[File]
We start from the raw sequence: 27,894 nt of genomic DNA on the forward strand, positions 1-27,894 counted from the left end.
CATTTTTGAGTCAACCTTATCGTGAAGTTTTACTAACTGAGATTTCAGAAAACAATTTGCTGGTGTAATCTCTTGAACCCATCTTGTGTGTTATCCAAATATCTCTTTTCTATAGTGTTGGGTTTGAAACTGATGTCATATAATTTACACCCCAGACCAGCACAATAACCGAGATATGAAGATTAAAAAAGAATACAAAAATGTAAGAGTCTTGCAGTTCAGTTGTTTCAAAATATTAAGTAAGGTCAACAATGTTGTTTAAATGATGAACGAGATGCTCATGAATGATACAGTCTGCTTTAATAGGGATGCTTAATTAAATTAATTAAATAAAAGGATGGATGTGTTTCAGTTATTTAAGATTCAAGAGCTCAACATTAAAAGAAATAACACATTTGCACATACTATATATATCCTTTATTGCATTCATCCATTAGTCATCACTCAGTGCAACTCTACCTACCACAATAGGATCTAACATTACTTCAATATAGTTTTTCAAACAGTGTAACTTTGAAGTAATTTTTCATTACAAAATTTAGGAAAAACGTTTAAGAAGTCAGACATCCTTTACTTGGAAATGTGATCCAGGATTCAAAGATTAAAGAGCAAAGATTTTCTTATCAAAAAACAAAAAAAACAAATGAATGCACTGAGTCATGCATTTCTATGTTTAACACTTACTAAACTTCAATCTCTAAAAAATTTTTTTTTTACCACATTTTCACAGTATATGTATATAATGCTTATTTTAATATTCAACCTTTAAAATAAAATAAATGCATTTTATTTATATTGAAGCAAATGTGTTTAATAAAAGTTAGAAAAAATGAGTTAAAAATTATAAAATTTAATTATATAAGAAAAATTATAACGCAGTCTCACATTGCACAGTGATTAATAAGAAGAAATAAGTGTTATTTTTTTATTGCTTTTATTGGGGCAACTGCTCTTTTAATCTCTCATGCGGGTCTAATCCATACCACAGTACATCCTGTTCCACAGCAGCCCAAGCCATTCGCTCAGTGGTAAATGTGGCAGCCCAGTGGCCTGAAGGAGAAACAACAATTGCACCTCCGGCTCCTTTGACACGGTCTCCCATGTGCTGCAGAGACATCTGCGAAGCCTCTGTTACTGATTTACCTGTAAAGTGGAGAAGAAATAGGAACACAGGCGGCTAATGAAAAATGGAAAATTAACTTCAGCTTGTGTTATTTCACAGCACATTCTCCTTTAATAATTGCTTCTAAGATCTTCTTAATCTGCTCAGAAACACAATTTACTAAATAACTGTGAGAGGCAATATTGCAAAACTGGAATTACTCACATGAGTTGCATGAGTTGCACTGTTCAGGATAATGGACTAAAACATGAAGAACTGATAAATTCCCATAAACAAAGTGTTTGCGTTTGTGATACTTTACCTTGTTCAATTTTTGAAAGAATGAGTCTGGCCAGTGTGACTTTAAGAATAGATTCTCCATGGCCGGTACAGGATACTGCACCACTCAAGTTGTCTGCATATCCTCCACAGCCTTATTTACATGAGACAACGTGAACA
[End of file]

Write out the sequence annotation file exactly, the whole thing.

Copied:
We start from the raw sequence: 27,894 nt of genomic DNA on the forward strand, positions 1-27,894 counted from the left end.
CATTTTTGAGTCAACCTTATCGTGAAGTTTTACTAACTGAGATTTCAGAAAACAATTTGCTGGTGTAATCTCTTGAACCCATCTTGTGTGTTATCCAAATATCTCTTTTCTATAGTGTTGGGTTTGAAACTGATGTCATATAATTTACACCCCAGACCAGCACAATAACCGAGATATGAAGATTAAAAAAGAATACAAAAATGTAAGAGTCTTGCAGTTCAGTTGTTTCAAAATATTAAGTAAGGTCAACAATGTTGTTTAAATGATGAACGAGATGCTCATGAATGATACAGTCTGCTTTAATAGGGATGCTTAATTAAATTAATTAAATAAAAGGATGGATGTGTTTCAGTTATTTAAGATTCAAGAGCTCAACATTAAAAGAAATAACACATTTGCACATACTATATATATCCTTTATTGCATTCATCCATTAGTCATCACTCAGTGCAACTCTACCTACCACAATAGGATCTAACATTACTTCAATATAGTTTTTCAAACAGTGTAACTTTGAAGTAATTTTTCATTACAAAATTTAGGAAAAACGTTTAAGAAGTCAGACATCCTTTACTTGGAAATGTGATCCAGGATTCAAAGATTAAAGAGCAAAGATTTTCTTATCAAAAAACAAAAAAAACAAATGAATGCACTGAGTCATGCATTTCTATGTTTAACACTTACTAAACTTCAATCTCTAAAAAATTTTTTTTTTACCACATTTTCACAGTATATGTATATAATGCTTATTTTAATATTCAACCTTTAAAATAAAATAAATGCATTTTATTTATATTGAAGCAAATGTGTTTAATAAAAGTTAGAAAAAATGAGTTAAAAATTATAAAATTTAATTATATAAGAAAAATTATAACGCAGTCTCACATTGCACAGTGATTAATAAGAAGAAATAAGTGTTATTTTTTTATTGCTTTTATTGGGGCAACTGCTCTTTTAATCTCTCATGCGGGTCTAATCCATACCACAGTACATCCTGTTCCACAGCAGCCCAAGCCATTCGCTCAGTGGTAAATGTGGCAGCCCAGTGGCCTGAAGGAGAAACAACAATTGCACCTCCGGCTCCTTTGACACGGTCTCCCATGTGCTGCAGAGACATCTGCGAAGCCTCTGTTACTGATTTACCTGTAAAGTGGAGAAGAAATAGGAACACAGGCGGCTAATGAAAAATGGAAAATTAACTTCAGCTTGTGTTATTTCACAGCACATTCTCCTTTAATAATTGCTTCTAAGATCTTCTTAATCTGCTCAGAAACACAATTTACTAAATAACTGTGAGAGGCAATATTGCAAAACTGGAATTACTCACATGAGTTGCATGAGTTGCACTGTTCAGGATAATGGACTAAAACATGAAGAACTGATAAATTCCCATAAACAAAGTGTTTGCGTTTGTGATACTTTACCTTGTTCAATTTTTGAAAGAATGAGTCTGGCCAGTGTGACTTTAAGAATAGATTCTCCATGGCCGGTACAGGATACTGCACCACTCAAGTTGTCTGCATATCCTCCACAGCCTTATTTACATGAGACAACGTGAACA